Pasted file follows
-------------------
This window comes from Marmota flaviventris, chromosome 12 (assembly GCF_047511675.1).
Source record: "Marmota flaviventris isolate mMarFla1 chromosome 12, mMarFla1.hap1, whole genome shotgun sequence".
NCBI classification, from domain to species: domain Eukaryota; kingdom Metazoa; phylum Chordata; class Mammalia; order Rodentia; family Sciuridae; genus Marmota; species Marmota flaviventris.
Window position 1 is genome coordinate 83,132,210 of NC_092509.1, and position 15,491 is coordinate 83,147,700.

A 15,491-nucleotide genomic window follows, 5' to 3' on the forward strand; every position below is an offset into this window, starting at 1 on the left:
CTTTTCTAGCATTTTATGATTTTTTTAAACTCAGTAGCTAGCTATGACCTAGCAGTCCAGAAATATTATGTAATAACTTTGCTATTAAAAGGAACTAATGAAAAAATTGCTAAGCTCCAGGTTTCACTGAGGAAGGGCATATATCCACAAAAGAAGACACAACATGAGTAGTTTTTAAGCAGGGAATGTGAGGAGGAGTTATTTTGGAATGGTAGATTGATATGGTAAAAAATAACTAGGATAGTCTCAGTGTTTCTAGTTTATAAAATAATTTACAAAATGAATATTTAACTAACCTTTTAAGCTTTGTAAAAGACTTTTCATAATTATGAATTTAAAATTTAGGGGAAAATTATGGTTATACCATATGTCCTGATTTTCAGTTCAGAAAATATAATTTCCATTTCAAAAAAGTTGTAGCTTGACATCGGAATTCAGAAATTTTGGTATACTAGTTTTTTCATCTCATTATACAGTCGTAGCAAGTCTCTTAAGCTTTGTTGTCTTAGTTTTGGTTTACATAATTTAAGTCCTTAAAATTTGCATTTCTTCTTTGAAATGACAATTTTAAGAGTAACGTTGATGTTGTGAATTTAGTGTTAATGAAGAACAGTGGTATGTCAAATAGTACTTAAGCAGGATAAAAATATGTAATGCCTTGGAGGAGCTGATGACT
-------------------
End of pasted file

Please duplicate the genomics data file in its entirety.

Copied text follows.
This window comes from Marmota flaviventris, chromosome 12 (assembly GCF_047511675.1).
Source record: "Marmota flaviventris isolate mMarFla1 chromosome 12, mMarFla1.hap1, whole genome shotgun sequence".
NCBI classification, from domain to species: domain Eukaryota; kingdom Metazoa; phylum Chordata; class Mammalia; order Rodentia; family Sciuridae; genus Marmota; species Marmota flaviventris.
Window position 1 is genome coordinate 83,132,210 of NC_092509.1, and position 15,491 is coordinate 83,147,700.

A 15,491-nucleotide genomic window follows, 5' to 3' on the forward strand; every position below is an offset into this window, starting at 1 on the left:
CTTTTCTAGCATTTTATGATTTTTTTAAACTCAGTAGCTAGCTATGACCTAGCAGTCCAGAAATATTATGTAATAACTTTGCTATTAAAAGGAACTAATGAAAAAATTGCTAAGCTCCAGGTTTCACTGAGGAAGGGCATATATCCACAAAAGAAGACACAACATGAGTAGTTTTTAAGCAGGGAATGTGAGGAGGAGTTATTTTGGAATGGTAGATTGATATGGTAAAAAATAACTAGGATAGTCTCAGTGTTTCTAGTTTATAAAATAATTTACAAAATGAATATTTAACTAACCTTTTAAGCTTTGTAAAAGACTTTTCATAATTATGAATTTAAAATTTAGGGGAAAATTATGGTTATACCATATGTCCTGATTTTCAGTTCAGAAAATATAATTTCCATTTCAAAAAAGTTGTAGCTTGACATCGGAATTCAGAAATTTTGGTATACTAGTTTTTTCATCTCATTATACAGTCGTAGCAAGTCTCTTAAGCTTTGTTGTCTTAGTTTTGGTTTACATAATTTAAGTCCTTAAAATTTGCATTTCTTCTTTGAAATGACAATTTTAAGAGTAACGTTGATGTTGTGAATTTAGTGTTAATGAAGAACAGTGGTATGTCAAATAGTACTTAAGCAGGATAAAAATATGTAATGCCTTGGAGGAGCTGATGACT